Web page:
Revitalized NatWest weighs £3bn for wealth management giant | Economic news

NatWest Group is considering a bold takeover bid for one of Britain’s biggest wealth managers in a deal that would represent its biggest corporate acquisition since it was bailed out by taxpayers nearly 15 years ago .

Sky News has learned that NatWest is in the early stages of considering a bid for Tilney Smith & Williamson, which is being put up for sale by its private backers.

City sources said the street lender, which remains minority state-owned, was among a significant number of banks and financial investors likely to explore deals for Tilney.

The wealth manager, which manages more than £57bn for its clients, is owned by buyout companies Permira and Warburg Pincus.

It is expected to fetch between £2.5 billion and £3 billion in a sale.

Both owners have appointed investment bankers at Evercore to consider a sale or IPO of the company, although the latter option may have been derailed by market volatility exacerbated by the invasion of Ukraine by Russia, according to insiders.

A sales process for Tilney – which will be renamed Evelyn later this year – is expected to start within the next six weeks, they added.

Warburg Pincus may acquire Permira’s stake, Bloomberg News reported earlier this year, although a number of other major banks are also expected to take a close look at Tilney.

Alison Rose, chief executive of NatWest, is said to be keen to expand the group’s presence in wealth management, where it owns the Coutts brand.

It’s unclear how any acquisition of Tilney, which also owns the BestInvest platform, might fit into NatWest’s existing wealth management operations.

Still, the fact that NatWest should seriously consider an offer for Tilney underscores his recent resurgence.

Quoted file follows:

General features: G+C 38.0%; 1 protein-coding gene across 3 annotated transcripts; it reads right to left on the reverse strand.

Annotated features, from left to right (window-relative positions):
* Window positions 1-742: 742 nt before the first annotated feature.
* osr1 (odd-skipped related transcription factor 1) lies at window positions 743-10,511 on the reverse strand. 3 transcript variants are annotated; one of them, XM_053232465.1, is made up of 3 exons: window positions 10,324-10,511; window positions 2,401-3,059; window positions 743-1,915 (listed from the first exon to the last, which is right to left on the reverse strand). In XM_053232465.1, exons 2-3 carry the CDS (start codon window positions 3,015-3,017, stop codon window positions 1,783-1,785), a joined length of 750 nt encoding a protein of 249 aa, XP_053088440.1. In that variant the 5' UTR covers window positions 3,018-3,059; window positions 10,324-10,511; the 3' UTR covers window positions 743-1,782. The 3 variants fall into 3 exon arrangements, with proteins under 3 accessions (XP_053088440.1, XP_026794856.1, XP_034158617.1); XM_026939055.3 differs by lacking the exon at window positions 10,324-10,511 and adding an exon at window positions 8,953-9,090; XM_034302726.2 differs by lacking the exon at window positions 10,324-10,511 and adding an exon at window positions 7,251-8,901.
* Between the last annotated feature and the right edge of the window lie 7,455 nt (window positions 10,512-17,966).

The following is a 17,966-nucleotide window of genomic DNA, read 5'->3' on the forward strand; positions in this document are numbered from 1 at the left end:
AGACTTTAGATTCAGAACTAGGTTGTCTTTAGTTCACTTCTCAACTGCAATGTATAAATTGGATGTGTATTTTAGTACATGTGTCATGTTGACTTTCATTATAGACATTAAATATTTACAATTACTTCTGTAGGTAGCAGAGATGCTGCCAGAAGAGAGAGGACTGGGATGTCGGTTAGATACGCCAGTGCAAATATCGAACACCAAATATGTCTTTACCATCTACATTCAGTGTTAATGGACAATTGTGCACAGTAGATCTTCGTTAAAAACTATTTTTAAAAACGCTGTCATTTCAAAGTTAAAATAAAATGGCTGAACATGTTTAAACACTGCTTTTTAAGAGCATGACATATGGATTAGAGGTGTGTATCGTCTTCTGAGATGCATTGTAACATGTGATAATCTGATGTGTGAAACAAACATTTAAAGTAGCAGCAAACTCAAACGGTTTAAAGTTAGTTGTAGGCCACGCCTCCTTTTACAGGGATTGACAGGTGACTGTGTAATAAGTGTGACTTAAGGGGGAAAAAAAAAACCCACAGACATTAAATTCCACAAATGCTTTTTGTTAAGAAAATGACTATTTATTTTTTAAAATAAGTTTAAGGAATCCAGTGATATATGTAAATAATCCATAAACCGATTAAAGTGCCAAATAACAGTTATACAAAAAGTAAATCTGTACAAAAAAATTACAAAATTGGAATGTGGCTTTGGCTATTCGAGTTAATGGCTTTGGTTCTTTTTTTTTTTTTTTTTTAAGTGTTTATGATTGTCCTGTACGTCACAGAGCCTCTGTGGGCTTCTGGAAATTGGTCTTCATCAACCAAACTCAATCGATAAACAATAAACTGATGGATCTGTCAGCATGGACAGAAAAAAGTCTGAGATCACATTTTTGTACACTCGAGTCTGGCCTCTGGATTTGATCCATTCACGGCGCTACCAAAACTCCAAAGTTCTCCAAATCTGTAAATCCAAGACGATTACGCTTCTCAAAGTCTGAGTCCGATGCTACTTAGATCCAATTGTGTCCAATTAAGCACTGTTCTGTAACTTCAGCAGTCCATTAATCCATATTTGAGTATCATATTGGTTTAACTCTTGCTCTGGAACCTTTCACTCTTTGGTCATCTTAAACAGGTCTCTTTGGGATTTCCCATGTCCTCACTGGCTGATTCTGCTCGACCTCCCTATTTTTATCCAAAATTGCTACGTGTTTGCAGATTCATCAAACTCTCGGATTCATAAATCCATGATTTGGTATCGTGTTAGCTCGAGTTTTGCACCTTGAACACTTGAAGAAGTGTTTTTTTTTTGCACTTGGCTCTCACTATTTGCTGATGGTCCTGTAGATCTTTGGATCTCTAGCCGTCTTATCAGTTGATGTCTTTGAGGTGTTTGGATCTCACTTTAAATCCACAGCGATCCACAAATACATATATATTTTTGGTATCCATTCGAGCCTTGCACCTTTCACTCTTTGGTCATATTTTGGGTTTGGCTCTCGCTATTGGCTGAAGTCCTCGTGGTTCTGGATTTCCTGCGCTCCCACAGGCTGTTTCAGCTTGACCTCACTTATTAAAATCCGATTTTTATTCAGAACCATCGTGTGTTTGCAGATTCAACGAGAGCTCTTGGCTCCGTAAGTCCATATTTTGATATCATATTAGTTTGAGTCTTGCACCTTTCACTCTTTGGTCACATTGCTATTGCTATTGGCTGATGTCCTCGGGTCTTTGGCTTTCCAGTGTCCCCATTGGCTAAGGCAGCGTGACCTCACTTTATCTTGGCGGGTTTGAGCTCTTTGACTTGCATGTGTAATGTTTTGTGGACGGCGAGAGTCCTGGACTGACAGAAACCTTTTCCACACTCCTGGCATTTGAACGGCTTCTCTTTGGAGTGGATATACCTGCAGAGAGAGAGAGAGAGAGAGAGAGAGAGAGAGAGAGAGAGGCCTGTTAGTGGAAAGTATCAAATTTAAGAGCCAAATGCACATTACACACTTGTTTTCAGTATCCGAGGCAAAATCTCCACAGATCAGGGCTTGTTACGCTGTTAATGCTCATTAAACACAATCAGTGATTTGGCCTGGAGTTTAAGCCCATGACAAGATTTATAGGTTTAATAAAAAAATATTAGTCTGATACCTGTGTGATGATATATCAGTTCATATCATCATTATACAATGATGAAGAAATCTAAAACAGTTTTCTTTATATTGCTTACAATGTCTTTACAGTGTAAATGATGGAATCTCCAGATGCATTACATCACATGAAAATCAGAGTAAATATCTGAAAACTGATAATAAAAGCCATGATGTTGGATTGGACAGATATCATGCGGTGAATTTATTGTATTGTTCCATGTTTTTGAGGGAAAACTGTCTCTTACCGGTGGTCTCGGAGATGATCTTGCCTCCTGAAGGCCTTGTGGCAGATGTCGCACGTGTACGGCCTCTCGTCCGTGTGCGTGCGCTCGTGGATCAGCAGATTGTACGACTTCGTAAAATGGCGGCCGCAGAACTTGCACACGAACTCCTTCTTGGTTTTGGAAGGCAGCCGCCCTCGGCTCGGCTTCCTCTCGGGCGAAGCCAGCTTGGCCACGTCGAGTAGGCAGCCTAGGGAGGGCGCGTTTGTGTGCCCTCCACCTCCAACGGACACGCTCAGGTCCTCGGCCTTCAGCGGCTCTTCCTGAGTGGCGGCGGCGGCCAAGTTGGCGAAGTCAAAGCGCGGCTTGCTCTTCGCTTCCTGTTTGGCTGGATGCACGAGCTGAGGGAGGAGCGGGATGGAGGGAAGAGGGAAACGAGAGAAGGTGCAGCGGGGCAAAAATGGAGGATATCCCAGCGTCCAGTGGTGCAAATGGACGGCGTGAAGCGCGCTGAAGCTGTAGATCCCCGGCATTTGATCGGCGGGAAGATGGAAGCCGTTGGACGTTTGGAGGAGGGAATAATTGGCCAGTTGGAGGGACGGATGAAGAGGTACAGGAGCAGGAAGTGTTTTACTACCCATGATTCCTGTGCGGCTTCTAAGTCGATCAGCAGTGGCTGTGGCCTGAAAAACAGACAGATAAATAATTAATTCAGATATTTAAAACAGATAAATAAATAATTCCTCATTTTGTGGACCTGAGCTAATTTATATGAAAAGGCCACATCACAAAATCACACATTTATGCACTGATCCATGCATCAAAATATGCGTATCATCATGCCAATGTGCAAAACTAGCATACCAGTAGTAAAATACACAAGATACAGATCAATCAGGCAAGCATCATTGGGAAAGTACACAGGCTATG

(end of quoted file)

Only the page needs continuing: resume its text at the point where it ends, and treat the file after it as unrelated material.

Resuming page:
He hit a major milestone this week when a directed buyout of his shares reduced the government’s stake to less than 50% for the first time since he was bailed out with £45.5billion of government money. taxpayers in 2008 and 2009.

For much of its first decade in state stewardship, the bank – then known as the Royal Bank of Scotland – was banned from making acquisitions altogether.

Since those handcuffs were removed, he has purchased a small number of companies in the fintech sector as well as larger mortgage and asset portfolios.

It made nearly £3bn in profits last year as the banking sector recovered from the chronic uncertainty it faced at the start of the pandemic.

Nonetheless, it now has a market value of £23billion, barely half of what the taxpayer paid to save it from collapse.

Fred Goodwin, the chief executive at the time of the government bailout of RBS, became a fearless dealmaker who vastly expanded his balance sheet, leaving him vulnerable to the global financial crisis.

NatWest is also bracing for changes at the top, with chairman Sir Howard Davies set to step down within the next two years.

Sky News revealed earlier this year that the bank was preparing to appoint headhunters to identify its successor.

NatWest declined to comment this weekend.

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